PBM Graphics — True to Their Heritage
Ask yourself a simple question. Where will you be when opportunity knocks?
Take Terry Pegram, for example. Rather than wait for an opportunity to show up at his doorstep, Pegram made his own chances by being a risk taker—despite having a low-key demeanor more fit for the Southern gentleman that he is.
Who is Terry Pegram, you ask? He is the founder, chairman and CEO of PBM Graphics, based in Research Triangle Park, NC. In terms of stature and industry recognition, the company is as much a mystery as the peculiarly named city in which it resides. His vision was of a company that could provide the quality and service necessary to retain the printing work that had migrated to other regions.
Yet it was a willingness to take chances and Pegram’s mantra to “be all things to a few people” that propelled this seemingly small-town general commercial printer into a national phenomenon with sales eclipsing $110 million annually. The company so defied relative obscurity to conquer an explosive niche that now, in the words of Dave Richey, PBM’s sales and marketing vice president, a lot of customers fly over a large host of well-known printers in order to reach this picturesque North Carolina town and its wildly successful printer.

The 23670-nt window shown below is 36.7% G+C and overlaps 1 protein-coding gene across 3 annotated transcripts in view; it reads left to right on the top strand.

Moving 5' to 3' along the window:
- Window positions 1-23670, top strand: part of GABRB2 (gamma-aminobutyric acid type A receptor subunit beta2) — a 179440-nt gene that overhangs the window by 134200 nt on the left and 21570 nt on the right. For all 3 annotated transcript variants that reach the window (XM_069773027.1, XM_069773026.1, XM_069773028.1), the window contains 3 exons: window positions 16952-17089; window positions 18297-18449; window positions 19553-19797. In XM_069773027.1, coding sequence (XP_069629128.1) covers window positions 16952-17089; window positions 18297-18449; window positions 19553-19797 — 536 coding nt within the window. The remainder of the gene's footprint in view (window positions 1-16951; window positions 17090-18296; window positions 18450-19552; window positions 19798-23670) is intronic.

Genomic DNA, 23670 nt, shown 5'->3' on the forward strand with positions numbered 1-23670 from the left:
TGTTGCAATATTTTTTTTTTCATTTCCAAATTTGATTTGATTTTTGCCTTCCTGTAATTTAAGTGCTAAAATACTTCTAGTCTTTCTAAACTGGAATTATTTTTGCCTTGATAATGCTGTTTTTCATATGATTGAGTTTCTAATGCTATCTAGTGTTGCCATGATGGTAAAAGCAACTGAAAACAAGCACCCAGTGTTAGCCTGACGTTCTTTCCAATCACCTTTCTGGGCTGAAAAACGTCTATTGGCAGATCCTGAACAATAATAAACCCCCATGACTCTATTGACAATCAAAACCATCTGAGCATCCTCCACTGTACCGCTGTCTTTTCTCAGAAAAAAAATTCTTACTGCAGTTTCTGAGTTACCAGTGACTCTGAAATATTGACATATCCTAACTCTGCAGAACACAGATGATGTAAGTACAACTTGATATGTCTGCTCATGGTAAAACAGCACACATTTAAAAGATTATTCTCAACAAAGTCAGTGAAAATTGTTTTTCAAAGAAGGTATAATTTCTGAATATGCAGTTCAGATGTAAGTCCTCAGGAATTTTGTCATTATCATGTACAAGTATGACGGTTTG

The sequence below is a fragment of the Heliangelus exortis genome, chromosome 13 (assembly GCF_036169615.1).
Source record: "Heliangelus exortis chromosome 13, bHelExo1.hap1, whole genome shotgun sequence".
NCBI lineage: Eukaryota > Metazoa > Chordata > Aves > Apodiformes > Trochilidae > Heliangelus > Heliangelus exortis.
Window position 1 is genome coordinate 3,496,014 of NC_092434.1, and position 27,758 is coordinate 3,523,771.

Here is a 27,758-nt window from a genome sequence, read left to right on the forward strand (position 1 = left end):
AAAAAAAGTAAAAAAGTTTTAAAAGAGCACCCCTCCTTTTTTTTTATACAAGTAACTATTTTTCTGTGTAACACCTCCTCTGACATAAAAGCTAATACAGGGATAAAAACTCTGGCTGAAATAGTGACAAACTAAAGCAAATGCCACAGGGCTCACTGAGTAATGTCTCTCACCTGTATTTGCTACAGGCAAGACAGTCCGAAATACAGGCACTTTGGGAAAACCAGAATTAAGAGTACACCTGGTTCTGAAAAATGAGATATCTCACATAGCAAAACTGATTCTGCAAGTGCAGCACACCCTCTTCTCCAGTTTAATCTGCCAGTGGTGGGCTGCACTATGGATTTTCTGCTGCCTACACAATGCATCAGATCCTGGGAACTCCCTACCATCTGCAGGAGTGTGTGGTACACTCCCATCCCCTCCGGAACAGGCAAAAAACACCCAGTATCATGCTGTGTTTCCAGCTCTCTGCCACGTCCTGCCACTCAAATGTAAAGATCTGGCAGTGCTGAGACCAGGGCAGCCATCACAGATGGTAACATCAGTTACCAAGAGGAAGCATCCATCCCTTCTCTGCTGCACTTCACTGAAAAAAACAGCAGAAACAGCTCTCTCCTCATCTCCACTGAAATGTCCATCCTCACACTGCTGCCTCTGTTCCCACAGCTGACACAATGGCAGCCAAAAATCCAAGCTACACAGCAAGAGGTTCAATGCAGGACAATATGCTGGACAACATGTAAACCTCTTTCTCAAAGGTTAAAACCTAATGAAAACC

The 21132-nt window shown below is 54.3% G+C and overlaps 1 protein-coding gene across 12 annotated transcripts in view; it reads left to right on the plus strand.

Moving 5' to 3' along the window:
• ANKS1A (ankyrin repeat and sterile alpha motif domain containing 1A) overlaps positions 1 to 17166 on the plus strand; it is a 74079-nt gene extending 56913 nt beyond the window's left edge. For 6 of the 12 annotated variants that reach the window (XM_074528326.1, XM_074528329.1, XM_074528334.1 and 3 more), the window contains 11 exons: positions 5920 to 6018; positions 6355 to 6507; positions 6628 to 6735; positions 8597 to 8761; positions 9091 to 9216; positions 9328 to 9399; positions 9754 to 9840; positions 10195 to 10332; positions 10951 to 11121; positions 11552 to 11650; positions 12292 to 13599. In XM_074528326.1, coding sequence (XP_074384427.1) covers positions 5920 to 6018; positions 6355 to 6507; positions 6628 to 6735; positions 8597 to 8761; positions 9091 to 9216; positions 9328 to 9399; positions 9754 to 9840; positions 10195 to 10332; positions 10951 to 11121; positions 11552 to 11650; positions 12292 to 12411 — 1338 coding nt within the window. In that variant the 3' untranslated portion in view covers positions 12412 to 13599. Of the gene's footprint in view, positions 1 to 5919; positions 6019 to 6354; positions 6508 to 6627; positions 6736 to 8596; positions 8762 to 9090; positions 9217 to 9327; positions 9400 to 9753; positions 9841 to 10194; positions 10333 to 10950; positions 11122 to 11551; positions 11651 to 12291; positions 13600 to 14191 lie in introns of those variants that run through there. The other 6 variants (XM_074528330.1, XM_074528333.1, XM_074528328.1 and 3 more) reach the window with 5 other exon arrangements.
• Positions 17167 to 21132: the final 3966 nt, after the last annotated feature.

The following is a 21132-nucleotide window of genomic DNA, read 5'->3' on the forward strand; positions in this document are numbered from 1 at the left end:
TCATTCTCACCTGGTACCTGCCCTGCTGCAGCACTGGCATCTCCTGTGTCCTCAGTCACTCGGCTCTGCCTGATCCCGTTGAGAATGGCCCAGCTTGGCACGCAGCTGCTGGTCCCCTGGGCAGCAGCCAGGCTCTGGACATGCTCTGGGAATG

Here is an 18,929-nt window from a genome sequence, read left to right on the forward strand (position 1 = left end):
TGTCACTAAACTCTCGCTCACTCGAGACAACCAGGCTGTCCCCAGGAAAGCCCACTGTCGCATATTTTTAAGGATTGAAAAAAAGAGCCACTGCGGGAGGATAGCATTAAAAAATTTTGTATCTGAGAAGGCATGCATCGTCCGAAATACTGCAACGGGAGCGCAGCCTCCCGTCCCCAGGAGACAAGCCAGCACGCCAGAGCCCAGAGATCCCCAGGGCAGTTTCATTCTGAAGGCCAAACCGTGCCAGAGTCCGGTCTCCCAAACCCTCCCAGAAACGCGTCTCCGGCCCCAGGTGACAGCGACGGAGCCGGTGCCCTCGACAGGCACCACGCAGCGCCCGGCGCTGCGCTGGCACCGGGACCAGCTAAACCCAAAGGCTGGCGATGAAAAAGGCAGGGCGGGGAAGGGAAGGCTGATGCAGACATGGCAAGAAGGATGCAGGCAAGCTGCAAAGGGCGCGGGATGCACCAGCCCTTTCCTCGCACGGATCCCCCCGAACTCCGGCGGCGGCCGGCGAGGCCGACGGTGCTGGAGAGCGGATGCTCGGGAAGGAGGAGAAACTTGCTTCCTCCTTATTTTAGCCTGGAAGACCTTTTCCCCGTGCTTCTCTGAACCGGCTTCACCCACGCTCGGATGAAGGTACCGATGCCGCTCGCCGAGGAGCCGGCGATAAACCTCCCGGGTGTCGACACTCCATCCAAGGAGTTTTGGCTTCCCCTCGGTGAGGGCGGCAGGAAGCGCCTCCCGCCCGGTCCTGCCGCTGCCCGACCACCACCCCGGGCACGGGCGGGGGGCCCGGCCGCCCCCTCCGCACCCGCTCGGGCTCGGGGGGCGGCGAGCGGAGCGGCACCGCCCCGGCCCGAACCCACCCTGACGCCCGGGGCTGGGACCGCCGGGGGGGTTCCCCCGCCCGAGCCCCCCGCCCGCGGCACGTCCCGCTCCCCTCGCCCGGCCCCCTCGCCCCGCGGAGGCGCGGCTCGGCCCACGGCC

In 1991, eight years after its inception, PBM entered the sports and entertainment card market and thrived despite a downturn in that business. It initially performed non-sports card production for SkyBox, which led to more work for some of the more venerable names in the card realm.
“Because of the recognition we got in the industry for being a long-term supplier for several card manufacturers, we moved into collectible card games,” Pegram notes.
It started out innocently enough when Seattle-based Wizards of the Coast tabbed the printer in 1998 for a product called Xena Warriors. Wizards then asked PBM if it had enough capacity to produce a new set of game cards it was introducing to the market.